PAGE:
At this stage of your “grossesse” (pregnancy) you can’t go straight to the maternity “urgences”, instead you have to register at the general emergency reception. Despite having had two children at this hospital and several operations, at emergency there is no record of your history, so you explain why you’re there and then they give you a ticket that seems to link up to nothing at all on their system and then you wait to see a doctor.


Red tape again

A week or so later I went to fill in my “dossier” (file) for the new baby with a midwife, for which you have to allow one to two hours. “All the information is the same as the last two hand-filled dossiers for my previous two children,” I told her. “Can’t we just use those and add any extra information.”

No, no, no. What a silly idea. You have to start from scratch telling them every single piece of information again. From the children you’ve given birth to, their names and when, to the operations you’ve had, to your family’s medical history (in my case I cannot tell them anything because I am adopted, an issue that is always met with a mixture of pity and incredulity), to how much my husband weighed at his birth. What? Filling in these files really takes time.

“Hasn’t the hospital got some kind of central e-health record that connects a patient’s medical history?” I asked the midwife. She was irritated by my question, but said it was being implemented this year. I can’t get over how much time and money they must waste covering the same ground with the same patients over and over again.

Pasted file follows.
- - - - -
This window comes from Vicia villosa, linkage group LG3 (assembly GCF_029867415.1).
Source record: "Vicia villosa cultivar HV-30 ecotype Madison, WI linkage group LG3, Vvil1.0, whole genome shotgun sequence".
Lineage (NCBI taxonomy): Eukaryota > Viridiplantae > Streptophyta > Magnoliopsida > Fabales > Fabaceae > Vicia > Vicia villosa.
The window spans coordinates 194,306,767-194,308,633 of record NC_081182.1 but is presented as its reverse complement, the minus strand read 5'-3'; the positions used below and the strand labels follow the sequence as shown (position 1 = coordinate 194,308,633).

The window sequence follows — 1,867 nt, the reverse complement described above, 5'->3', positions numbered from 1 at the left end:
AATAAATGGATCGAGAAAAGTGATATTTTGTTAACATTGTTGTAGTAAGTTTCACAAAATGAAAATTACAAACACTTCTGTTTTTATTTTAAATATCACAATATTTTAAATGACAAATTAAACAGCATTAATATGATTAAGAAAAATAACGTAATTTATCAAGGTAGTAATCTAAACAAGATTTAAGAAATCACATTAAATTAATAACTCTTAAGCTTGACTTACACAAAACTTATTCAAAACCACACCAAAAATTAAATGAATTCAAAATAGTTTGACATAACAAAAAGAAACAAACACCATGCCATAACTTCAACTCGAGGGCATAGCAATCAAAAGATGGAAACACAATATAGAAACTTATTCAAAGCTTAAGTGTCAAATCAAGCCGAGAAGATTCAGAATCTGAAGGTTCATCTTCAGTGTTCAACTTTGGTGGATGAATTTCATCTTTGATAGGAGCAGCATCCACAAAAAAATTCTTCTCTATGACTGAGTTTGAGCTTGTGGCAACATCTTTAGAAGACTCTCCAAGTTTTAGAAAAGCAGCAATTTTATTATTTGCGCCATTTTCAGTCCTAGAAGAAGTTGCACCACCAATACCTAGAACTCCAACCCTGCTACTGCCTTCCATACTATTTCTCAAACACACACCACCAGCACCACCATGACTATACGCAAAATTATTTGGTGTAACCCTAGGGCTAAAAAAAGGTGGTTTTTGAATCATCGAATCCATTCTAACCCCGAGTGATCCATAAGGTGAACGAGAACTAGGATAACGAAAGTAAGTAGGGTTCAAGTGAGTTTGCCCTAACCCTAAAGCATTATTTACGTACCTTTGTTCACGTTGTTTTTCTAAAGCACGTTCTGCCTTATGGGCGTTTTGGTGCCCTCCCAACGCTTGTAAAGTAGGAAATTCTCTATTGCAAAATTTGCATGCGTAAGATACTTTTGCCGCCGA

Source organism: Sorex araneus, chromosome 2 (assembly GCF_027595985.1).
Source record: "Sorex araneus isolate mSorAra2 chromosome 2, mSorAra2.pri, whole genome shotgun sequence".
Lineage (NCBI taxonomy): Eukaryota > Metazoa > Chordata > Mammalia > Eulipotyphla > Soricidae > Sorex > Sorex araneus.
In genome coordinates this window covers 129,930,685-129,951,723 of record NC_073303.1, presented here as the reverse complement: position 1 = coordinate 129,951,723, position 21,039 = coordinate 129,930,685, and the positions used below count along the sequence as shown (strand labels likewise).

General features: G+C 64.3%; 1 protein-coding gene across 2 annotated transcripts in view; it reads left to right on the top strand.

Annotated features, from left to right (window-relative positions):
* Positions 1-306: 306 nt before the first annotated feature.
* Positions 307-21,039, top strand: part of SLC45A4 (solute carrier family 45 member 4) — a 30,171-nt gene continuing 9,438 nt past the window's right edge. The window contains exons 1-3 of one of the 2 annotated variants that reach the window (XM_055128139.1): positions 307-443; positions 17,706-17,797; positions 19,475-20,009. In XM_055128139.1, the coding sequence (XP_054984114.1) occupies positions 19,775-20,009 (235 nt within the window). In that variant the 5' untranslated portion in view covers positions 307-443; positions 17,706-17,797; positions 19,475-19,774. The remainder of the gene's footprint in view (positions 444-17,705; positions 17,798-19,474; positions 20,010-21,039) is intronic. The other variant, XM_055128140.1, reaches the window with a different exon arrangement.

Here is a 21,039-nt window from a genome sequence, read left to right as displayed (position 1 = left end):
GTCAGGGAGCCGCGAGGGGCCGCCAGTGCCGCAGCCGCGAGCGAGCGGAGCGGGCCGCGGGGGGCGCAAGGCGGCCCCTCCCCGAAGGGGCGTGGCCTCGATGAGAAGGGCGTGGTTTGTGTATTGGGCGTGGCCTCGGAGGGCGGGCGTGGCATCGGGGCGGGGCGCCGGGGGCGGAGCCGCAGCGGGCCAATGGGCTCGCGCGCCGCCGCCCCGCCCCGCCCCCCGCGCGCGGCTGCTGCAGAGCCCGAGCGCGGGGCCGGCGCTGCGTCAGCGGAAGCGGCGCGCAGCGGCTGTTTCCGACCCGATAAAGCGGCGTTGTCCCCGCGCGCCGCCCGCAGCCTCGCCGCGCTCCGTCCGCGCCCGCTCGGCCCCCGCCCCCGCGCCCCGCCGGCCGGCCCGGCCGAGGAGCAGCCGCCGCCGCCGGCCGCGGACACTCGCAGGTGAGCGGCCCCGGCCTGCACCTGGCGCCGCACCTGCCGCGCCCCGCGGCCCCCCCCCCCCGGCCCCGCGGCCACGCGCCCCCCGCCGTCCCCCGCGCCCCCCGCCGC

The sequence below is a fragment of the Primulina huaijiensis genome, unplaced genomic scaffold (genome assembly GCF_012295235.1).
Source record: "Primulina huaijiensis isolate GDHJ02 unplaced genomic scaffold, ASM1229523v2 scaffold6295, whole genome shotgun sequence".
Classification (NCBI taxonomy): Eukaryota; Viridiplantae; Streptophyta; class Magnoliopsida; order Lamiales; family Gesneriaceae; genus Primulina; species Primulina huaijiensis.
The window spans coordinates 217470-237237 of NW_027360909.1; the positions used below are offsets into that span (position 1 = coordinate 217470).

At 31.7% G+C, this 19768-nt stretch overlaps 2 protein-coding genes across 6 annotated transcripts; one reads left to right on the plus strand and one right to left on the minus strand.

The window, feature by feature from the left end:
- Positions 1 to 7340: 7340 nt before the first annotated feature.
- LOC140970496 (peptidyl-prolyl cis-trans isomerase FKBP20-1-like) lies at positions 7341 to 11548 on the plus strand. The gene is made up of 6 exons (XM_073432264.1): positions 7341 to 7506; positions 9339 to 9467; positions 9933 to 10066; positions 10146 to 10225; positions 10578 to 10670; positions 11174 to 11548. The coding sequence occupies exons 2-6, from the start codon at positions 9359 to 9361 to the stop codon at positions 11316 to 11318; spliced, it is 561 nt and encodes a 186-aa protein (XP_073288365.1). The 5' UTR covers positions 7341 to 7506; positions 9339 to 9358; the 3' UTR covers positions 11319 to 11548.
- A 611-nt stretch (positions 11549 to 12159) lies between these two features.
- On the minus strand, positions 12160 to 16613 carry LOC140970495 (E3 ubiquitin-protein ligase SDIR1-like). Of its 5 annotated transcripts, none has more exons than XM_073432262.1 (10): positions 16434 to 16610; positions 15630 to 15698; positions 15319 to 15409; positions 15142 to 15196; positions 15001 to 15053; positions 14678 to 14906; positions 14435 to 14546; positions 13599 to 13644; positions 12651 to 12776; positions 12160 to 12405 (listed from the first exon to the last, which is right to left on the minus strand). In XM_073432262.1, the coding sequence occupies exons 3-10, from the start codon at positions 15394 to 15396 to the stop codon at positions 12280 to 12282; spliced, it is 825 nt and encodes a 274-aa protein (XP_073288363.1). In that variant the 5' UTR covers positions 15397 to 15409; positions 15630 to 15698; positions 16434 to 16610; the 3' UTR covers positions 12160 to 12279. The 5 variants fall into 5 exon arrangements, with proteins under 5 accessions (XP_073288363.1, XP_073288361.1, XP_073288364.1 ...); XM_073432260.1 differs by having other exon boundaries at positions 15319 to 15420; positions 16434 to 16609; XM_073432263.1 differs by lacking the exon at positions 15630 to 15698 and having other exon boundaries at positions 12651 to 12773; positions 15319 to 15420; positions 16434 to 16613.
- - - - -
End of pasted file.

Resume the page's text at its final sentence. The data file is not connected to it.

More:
Anyway, she got her own back when she balked at the age of my daughter in light of my current pregnancy. Of course, I explained how the baby was planned and how we wanted to try as soon as possible so that my forty-year-old body had the best chance at creating a healthy third baby.

At the end she asked me, with concern in her eyes, if I had any help at home, like I was a poor thing.

I’m so happy with this choice that we have made, but many interactions seem designed to make me feel as though having this third baby, at this moment in time, is something regrettable.

“Thanks, but me and my husband are a dream team, we don’t need any help,” I told her.


A medical question or unprofessional blurting?

Back to the emergency. Finally, I’m allocated a room and the doctor comes. At this point I’m desperately worried about the blood loss and just need to hear my baby’s heartbeat, but she doesn’t ask me any questions at all about what is wrong with me. The procedure is to go through my history, but only after I have taken my top and bra off and put on a white gown.